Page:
On Social Security, FactCheck Didn’t

March 2, 2011 at 2:31 pm

Democrats Deny Social Security’s Red Ink,” a recent FactCheck article blared.  The article panned Senators Durbin and Schumer for stating that “Social Security does not add one penny to the deficit” and took Office of Management and Budget Director Jack Lew to task for calling Social Security “self-financing.”  But the senators and the budget director are on solid ground:  FactCheck’s figures ignore the substantial sums that Social Security earns — and will continue to earn for many years — on its investments in Treasury securities.

FactCheck erroneously claims that Social Security will run a $45 billion deficit this year.  In reality, while the program will collect $45 billion less in payroll taxes than it spends on benefits and administrative costs, it also will earn $118 billion in interest on the $2.6 trillion it has accumulated in its trust fund over the years.  Those earnings will enable the program to run a $72 billion surplus in 2011, according to the Congressional Budget Office — the very same source that FactCheck cited.

As we explained last August, although the economic downturn has hurt the program’s finances and large demographic challenges loom ahead, Social Security faces no imminent threat.  It can continue paying full benefits for nearly three decades even if Congress makes no changes in the program.  After that, if policymakers had made no changes, the program would pay about three-fourths of scheduled benefits — because it has no authority to pay out one penny more than it has collected over the years.

Of course, doing nothing for decades and then chopping benefits by nearly one-fourth is an unacceptable outcome.  Policymakers should act much sooner to put the program on a sound footing for the long run.  But they have enough time to do the job right, by phasing in a plan that spreads sacrifices fairly across generations and income groups and gives workers ample notice so that they can adjust their financial plans accordingly.

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More About Kathy Ruffing

Kathy Ruffing

Kathy Ruffing is a Senior Fellow at the Center on Budget and Policy Priorities, specializing in federal budget issues.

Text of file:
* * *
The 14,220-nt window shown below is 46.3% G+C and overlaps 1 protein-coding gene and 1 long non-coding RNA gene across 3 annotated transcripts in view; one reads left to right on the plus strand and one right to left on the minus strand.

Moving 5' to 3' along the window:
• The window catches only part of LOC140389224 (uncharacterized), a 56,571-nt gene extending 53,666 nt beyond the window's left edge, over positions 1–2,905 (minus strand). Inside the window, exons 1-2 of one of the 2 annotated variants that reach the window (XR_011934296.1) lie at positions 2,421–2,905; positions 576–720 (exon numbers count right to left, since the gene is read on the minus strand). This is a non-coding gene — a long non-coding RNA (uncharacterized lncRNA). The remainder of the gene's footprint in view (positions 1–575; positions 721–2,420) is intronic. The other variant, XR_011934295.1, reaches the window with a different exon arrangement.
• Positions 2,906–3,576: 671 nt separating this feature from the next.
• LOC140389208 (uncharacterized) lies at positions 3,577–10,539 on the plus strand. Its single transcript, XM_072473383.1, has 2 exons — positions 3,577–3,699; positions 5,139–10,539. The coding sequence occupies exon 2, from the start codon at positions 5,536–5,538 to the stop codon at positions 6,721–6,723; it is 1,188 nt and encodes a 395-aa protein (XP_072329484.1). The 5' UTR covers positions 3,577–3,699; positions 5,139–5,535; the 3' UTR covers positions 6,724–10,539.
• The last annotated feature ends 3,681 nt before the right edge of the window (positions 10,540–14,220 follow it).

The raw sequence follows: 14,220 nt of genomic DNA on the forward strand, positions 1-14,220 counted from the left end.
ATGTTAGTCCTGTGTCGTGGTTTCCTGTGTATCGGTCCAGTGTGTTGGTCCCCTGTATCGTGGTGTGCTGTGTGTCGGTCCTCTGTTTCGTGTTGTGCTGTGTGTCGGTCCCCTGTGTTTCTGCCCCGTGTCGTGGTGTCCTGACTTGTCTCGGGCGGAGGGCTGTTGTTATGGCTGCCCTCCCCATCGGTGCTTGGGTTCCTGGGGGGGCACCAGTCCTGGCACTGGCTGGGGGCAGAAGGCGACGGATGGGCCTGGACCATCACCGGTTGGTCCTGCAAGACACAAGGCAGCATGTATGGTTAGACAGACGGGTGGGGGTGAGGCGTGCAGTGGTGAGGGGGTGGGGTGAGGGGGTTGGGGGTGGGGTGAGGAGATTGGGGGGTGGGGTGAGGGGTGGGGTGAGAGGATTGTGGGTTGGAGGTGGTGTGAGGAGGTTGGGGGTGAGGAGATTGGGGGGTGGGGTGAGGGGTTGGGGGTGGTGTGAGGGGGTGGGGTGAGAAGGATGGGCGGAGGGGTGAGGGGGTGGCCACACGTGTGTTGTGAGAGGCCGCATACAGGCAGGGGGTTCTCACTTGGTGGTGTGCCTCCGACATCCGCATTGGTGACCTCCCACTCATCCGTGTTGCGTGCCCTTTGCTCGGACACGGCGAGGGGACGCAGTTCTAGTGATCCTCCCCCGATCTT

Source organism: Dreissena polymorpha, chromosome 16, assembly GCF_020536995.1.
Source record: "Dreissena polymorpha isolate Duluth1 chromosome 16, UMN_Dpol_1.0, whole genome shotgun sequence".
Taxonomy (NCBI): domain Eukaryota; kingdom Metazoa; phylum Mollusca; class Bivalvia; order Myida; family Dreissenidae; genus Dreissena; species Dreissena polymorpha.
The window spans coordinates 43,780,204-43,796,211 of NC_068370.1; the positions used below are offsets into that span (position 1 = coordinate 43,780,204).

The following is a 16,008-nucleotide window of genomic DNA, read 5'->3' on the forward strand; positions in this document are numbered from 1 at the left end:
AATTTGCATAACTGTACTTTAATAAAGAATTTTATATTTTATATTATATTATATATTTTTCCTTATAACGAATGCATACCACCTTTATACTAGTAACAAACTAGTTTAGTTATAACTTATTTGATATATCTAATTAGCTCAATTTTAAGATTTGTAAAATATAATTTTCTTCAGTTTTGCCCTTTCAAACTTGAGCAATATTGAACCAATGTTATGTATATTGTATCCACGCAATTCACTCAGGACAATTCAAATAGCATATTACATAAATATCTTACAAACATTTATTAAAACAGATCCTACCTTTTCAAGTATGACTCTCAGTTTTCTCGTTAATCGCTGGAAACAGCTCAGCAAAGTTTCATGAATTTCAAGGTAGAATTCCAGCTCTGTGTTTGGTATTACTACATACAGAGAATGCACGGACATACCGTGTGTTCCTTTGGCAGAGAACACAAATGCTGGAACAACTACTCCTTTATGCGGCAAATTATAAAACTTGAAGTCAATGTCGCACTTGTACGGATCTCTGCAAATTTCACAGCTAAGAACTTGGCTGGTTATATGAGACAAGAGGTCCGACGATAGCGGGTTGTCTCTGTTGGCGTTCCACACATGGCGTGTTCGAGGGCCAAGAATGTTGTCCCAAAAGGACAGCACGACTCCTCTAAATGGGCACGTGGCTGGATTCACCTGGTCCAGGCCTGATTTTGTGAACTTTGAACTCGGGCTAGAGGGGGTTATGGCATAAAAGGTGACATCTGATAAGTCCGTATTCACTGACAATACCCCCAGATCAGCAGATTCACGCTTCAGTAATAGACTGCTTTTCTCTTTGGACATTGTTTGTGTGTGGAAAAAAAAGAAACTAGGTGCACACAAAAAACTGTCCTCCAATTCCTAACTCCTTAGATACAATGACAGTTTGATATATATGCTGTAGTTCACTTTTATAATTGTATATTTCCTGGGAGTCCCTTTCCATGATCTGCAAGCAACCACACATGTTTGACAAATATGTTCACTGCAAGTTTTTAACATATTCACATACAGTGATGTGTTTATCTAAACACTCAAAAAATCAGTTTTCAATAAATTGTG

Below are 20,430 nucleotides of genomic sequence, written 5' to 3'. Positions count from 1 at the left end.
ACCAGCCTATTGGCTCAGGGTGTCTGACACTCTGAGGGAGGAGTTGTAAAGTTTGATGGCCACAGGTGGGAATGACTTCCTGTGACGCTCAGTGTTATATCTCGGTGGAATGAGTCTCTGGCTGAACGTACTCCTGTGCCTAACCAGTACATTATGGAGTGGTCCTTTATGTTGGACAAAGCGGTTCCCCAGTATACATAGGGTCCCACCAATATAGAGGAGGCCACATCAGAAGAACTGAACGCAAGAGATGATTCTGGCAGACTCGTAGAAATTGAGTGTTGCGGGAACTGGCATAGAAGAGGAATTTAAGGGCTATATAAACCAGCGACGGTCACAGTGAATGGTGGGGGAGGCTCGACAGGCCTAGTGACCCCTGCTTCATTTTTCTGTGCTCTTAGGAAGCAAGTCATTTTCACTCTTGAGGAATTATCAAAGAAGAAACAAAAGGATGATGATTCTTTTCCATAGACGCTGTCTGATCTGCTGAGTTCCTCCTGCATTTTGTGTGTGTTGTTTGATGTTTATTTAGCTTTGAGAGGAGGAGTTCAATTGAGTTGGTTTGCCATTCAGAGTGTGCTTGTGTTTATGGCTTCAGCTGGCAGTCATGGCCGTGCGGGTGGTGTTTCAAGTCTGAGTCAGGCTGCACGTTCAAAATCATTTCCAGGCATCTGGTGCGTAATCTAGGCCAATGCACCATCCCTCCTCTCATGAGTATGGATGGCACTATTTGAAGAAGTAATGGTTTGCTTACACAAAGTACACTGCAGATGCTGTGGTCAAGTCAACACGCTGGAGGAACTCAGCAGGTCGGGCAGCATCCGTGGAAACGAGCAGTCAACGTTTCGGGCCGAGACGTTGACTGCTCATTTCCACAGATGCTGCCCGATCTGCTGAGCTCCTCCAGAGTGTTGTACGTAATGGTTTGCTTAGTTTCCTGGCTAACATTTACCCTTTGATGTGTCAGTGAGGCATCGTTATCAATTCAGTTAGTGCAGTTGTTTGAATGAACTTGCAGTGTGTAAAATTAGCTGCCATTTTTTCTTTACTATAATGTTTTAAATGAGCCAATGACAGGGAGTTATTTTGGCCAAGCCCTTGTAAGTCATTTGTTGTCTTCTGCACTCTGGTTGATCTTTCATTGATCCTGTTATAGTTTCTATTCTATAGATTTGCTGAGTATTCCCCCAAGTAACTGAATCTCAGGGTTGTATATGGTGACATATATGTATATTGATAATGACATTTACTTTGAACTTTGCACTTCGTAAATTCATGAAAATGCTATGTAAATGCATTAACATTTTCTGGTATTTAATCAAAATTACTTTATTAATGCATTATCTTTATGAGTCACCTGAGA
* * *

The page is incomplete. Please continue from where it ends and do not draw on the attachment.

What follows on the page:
Full bio | Blog Archive | Research archive at CBPP.org

3 Comments Add Yours ↓

Comments are listed in reverse chronological order.

  1. 1

    More programs should be funded using this approach. I seem to recall that unemployment insurance works this way also (companies pay into it all the time but it is used when folks are let go for other than disciplinary reasons).

    Weren’t these two programs created in the 40s/50s? Why don’t existing state pension plans work equally well (or maybe they do)? Education also seems like a great candidate for this kind of funding approach.

    Maybe we need an insurance trust fund for “too big to fail” companies that they pay into and it used during each economic downturn to bail them out or at least cushion the shock of them going out of business (which they probably should).

    Too many people (including legislators) don’t get the notion of saving money first and then spending it as needed. Instead, we seem to have a credit card mentality within our current federal and state governments. The only problem is that governments can take more money through legislation. They find raising taxes (or deficit spending) is easier to do than it is to say “no” or “sorry, we can’t really afford what we promised you all these years.”

  2. janeto #

    You state:”Policymakers should act much sooner to put the program on a sound footing for the long run. But they have enough time to do the job right, by phasing in a plan that spreads sacrifices fairly across generations and income groups and gives workers ample notice so that they can adjust their financial plans accordingly.”

    Why do you buy into the rhetoric that we must have austerity when it comes to social security benefits? Why are you parrotting the rightwing and the committee for fiscal responsibility talking points?

    A simple tweek on the $106k would increase funding.

    When has congress ever been worried about a fiscal problem 27 years hence?

    Just a few questions.

  3. Kaye #

    I have long wondered why the taxable income for Social Security is capped at $106,800 When, a few years ago, my earnings finally reached a level where there was extra money in my last one or two paychecks for the year, it was a pleasant surprise, but not one I had expected. It’s as close to a “bonus” as I ever came, but I certainly wasn’t counting on it or in desperate need of it. If, as seems evident, there is a need to increase the fund reserve for Social Security for it to continue to provide future benefits, then it seems reasonable to me to regularly raise the taxable income level slightly.Most people at that income level are not living from paycheck to paycheck, and though they would probably find it unpleasant, it doesn’t seem like such a change would be a threat to their survival. Especially if such changes were phased in over time, as you suggest, the adjustment would be less noticeable and less painful. It also seems more fair than raising the percentage of tax collected on all workers would be, as those who make more, for more years, also benefit more, if I understand the Social Security calculators correctly.

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